Another windy day for the Sooner State; and along with that came the associated fire danger concerns. Notice the maximum winds as recorded at the OK Mesonet for today and, even though those winds were blowing from the NW, they did not cool things off much. That is apparent from the max/min temperature map, also courtesy of the OK Mesonet. Once again, temperatures were well above the seasonal norm for this time of year which, by the way, is 53/32 for Tulsa.

Fortunately, the winds are settling down with the setting sun and a much lighter S wind is expected to start the day on Wednesday. The light winds and only some high-level clouds together with low dew points will allow for a colder start to the day and morning lows will be in the low-mid 30s; colder, certainly, but still above normal.

As the day wears on, lots of sunshine, once again, together with southerly winds increasing to 10-20 mph by the noon hour will push afternoon high temperatures to near 70 and result in another high fire danger situation.

Thursday still looks to be the worst with respect to fire danger concerns. Gusty south winds will continue through the overnight hours into that morning, keeping temperatures quite warm, and we will likely start off in the upper 40s. Those south winds will be gusting above 30 mph again by the noon hour and for much of the day, together with lots of sunshine and daytime highs at record levels.

As you can see on our forecast page, daytime temperatures should be near 80 for many locations. Not a good recipe for fire danger; and the only saving grace is that the dew point temperature will also be rising during the day, keeping the relative humidity from totally bottoming out. Even so, extreme caution is advised with outdoor activities.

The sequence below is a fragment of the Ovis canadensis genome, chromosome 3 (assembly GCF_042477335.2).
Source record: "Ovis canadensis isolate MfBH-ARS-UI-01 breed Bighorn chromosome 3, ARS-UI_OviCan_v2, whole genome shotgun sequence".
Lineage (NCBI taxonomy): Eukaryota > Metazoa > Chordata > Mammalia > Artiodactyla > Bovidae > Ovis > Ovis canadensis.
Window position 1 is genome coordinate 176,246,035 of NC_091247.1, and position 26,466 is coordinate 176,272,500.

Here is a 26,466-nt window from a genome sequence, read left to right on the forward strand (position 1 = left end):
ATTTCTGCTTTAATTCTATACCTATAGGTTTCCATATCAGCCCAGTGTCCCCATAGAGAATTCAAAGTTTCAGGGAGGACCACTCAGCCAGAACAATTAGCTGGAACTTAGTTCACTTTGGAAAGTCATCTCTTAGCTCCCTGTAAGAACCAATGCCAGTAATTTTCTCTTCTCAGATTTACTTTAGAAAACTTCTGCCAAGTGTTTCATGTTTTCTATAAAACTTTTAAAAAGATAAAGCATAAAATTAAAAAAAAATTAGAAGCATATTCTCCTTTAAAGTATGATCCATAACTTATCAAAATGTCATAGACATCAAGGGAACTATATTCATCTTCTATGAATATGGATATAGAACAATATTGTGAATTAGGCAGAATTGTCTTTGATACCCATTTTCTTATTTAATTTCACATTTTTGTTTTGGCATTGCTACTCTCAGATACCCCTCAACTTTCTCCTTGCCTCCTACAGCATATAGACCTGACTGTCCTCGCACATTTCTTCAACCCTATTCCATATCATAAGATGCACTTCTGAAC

Lighter winds due to a weak frontal boundary making a run at us on Friday will lessen the fire danger, somewhat, but temperatures will still be way above normal. In fact, the morning low will be warmer than our normal daytime high for this time of year, to put things into perspective.

A stronger cool front is still on track to arrive during the day Sunday, but temperatures will still be way above normal. There will be more cloud cover and, perhaps, even some showers or thunder on Sunday; but, as you can see on the 7-day QPF map, we are on the fringe of the heavier rains which are expected further SE.

NE winds will bring cooler air over us for early next week, but only back to near seasonal levels.

Looking further down the road, the 8-14-day outlooks continue to suggest temperatures averaging above normal, along with a rather inactive weather pattern. That is not to say we have no chance of rain, just that nothing organized nor very heavy is expected during that time frame.

By the way, there are some longer term climate drivers that suggest we are not through with winter just yet, even though this early taste of spring may lead some to think so.

Dick Faurot